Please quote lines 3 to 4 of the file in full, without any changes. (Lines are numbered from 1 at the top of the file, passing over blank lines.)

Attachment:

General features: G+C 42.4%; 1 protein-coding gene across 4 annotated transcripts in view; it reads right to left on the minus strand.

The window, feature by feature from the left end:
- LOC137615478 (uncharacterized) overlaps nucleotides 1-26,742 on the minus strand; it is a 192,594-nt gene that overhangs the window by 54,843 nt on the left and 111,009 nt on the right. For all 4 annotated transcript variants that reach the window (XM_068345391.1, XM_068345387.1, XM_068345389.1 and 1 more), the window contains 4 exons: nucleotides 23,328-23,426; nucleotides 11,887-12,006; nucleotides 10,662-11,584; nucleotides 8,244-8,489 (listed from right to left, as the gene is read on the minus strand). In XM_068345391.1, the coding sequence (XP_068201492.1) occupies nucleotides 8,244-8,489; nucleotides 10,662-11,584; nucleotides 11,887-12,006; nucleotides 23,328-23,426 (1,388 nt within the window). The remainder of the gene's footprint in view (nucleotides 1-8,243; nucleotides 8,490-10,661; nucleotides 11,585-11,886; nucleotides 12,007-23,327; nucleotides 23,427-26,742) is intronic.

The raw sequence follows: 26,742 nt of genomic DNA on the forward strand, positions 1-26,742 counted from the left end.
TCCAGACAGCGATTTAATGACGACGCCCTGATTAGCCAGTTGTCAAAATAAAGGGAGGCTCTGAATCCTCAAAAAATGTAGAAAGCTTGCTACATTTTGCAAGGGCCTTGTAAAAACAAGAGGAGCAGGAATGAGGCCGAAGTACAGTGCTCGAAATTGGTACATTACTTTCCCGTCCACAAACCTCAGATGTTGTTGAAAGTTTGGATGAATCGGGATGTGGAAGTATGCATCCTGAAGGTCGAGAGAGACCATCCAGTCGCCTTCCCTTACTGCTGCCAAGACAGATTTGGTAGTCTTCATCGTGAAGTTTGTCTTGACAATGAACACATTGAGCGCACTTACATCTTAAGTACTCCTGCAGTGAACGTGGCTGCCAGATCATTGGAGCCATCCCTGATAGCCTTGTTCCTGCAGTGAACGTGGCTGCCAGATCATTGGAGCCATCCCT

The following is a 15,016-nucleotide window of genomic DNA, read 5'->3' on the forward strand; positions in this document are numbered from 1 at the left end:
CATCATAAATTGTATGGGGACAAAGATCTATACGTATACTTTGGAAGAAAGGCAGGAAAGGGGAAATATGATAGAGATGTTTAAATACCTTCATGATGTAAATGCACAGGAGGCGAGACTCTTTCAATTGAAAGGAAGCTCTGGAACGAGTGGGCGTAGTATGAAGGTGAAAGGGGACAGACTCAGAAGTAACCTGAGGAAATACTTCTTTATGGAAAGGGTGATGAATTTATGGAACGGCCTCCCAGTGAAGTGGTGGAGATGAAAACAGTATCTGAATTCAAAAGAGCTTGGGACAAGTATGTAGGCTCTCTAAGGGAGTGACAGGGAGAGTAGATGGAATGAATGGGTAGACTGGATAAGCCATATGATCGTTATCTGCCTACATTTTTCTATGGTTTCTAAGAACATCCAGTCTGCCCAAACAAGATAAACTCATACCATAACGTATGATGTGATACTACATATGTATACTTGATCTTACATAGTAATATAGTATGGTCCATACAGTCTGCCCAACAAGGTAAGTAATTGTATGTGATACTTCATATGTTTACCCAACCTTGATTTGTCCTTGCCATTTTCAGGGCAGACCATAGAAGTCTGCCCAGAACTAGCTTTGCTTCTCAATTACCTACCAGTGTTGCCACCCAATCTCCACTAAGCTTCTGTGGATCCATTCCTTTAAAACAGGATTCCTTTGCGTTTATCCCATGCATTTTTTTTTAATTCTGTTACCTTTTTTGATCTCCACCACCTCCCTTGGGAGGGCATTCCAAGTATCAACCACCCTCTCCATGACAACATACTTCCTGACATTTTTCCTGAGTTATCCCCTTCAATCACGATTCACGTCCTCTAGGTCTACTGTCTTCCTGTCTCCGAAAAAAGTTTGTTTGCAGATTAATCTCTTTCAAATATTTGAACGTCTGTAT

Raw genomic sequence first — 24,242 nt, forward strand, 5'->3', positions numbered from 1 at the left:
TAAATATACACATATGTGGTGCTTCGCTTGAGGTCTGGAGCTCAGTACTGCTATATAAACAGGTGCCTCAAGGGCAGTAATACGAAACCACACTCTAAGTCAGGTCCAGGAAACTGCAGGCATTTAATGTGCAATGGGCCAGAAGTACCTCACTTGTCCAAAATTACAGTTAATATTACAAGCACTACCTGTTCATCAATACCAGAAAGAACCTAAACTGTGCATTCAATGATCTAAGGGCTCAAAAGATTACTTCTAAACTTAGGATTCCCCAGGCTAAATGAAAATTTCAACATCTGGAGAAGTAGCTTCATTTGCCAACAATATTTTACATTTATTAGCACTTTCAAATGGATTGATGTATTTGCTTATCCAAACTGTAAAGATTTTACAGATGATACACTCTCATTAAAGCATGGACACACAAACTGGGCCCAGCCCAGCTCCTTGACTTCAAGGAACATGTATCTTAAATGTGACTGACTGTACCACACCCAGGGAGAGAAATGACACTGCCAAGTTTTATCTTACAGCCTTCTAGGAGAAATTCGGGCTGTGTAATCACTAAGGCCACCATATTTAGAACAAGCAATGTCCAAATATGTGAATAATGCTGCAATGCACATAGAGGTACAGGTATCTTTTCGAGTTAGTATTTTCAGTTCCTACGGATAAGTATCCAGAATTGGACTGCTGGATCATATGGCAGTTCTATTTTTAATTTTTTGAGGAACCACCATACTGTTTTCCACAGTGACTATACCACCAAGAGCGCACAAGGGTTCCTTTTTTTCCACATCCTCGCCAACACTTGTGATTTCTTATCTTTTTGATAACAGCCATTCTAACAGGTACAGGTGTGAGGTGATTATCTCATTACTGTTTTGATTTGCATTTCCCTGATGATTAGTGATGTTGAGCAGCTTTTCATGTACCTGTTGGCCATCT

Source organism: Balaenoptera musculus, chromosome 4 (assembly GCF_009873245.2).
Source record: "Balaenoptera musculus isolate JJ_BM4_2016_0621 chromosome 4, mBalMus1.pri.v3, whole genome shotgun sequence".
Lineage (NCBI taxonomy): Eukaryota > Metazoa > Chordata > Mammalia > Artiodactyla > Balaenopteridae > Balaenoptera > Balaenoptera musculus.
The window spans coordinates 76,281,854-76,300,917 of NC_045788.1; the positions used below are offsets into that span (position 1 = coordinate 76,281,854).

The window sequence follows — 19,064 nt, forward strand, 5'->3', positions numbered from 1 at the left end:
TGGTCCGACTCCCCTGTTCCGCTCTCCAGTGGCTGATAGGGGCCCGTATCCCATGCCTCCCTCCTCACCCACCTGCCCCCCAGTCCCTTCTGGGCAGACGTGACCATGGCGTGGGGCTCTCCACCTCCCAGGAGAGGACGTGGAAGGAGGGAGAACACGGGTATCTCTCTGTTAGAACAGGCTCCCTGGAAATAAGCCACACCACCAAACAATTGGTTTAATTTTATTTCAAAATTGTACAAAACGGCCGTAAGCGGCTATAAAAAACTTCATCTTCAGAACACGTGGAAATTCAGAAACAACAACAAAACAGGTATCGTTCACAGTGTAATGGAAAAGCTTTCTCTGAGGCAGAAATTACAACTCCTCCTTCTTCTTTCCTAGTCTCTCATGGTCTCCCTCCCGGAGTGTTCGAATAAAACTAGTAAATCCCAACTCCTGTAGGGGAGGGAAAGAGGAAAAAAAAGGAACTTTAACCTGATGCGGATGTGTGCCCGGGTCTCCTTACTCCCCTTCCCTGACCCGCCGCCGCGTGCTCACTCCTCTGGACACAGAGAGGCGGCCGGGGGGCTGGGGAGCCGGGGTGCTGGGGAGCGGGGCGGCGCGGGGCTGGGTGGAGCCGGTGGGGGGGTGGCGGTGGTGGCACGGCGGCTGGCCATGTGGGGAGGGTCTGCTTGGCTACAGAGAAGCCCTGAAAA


- LOC137615478 (uncharacterized) overlaps nucleotides 1-26,742 on the minus strand; it is a 192,594-nt gene that overhangs the window by 54,843 nt on the left and 111,009 nt on the right. For all 4 annotated transcript variants that reach the window (XM_068345391.1, XM_068345387.1, XM_068345389.1 and 1 more), the window contains 4 exons: nucleotides 23,328-23,426; nucleotides 11,887-12,006; nucleotides 10,662-11,584; nucleotides 8,244-8,489 (listed from right to left, as the gene is read on the minus strand). In XM_068345391.1, the coding sequence (XP_068201492.1) occupies nucleotides 8,244-8,489; nucleotides 10,662-11,584; nucleotides 11,887-12,006; nucleotides 23,328-23,426 (1,388 nt within the window). The remainder of the gene's footprint in view (nucleotides 1-8,243; nucleotides 8,490-10,661; nucleotides 11,585-11,886; nucleotides 12,007-23,327; nucleotides 23,427-26,742) is intronic.

The raw sequence follows: 26,742 nt of genomic DNA on the forward strand, positions 1-26,742 counted from the left end.